Monday, 30 May 2016

Whio Meet Again

Bank Holiday Monday. After three days of peaceful cruising today is something else.
A charming setting with abundant  blossom. This is a long and deep lock with attitude. Much of the lock gear is inoperable and it took us 45 minutes to fill it.  Usually, if conditions are still,  I sit in the channel and wait for Margaret to prepare the lock. Here I moored up and had a cup of coffee. If there had been any bacon on board I may have made a second breakfast.

When the lock was ready, the boat was not. The lock had taken so much water that Gecko was now aground.
At one time an alternative pair of shallow locks had been built to accelerate passage  but these are now defunct.
At Parbold the world seemed to wake up and we found ourselves in the middle of a parade of nine boats all headed our way. This made passage through the swing bridges interesting as the first boat crew would operate the bridge for all of us  and then rejoin the flotilla at the back.

Along the Kennet & Avon Canal there are a string of pillboxes built in WWII for defense from invasion. I did not realise that invading forces were anticipated so far north as to require such preparation along the L&L.
This two-storey pillbox reminded me of another war-related construction.  Whilst seeking out prefabs in Hertfordshire in the 1980s I discovered some two-storey ones which was a surprise to me.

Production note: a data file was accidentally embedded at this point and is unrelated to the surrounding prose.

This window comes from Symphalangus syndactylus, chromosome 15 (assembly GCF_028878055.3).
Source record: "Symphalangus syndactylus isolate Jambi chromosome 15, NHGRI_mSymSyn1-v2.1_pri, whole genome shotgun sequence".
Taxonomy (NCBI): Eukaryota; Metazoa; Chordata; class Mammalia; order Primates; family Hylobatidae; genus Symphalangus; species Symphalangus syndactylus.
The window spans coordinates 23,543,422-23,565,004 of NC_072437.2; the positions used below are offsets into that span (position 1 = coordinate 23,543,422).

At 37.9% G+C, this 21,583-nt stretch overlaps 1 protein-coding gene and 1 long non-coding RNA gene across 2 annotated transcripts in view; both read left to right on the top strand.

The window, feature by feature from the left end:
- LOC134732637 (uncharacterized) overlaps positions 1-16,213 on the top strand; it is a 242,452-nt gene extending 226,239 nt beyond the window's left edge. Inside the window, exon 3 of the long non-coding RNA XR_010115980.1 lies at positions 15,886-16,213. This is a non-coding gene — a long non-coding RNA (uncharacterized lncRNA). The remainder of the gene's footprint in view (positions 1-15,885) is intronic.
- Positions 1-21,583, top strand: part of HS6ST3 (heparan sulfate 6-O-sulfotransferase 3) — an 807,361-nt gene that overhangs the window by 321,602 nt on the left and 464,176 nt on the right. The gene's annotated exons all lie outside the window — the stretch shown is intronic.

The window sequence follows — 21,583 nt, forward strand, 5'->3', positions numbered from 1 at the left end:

As we progressed boats joined our flotilla: some out for the day, others headed for Liverpool to attend the IWA rally.
When we reached the junction with the Rufford Arm we decided to call it a day and moor up .
This is the route for those wishing to navigate the Lancaster Canal.  The canal joins the River Douglas before its confluence with the Ribble which has to be crossed to enter the Millenium Link on the north side of the river. As soon as you turn into the Rufford Arm you start your descent  to the Douglas valley.

Hopefully with more success than this cruiser.

This  junction shows evidence of being a busy commercial site in the past. This derelict dry dock was large enough to accommodate two Liverpool Long Boats simultaneously.
Maneuvering  such craft  in through the entrance at the far end of this picture must have been quite tricky. Once inside the dock, the first boat in could not leave until the second boat moved.
We picked a spot to moor and started washing the salt off Gecko whilst the Bank Holiday gongoozlers  strolled past with ice creams.

Later in the day we were accosted by Don, a kiwi we know who moors his boat in Aylesbury. He and Val cruise the summer over here then return to New Zealand for the summer over there. In all the activity of extracting ourselves from the flotilla and mooring we had not noticed that their boat Whio was moored 25 yards behind us (the blue boat in this picture) And so we spent a pleasant evening with Don & Val before they set off for Lancaster Canal and Liverpool.
Whio (Blue Duck) at Staglands, Akatarawa, New Zealand.jpg
The WHIO is a blue duck from New Zealand

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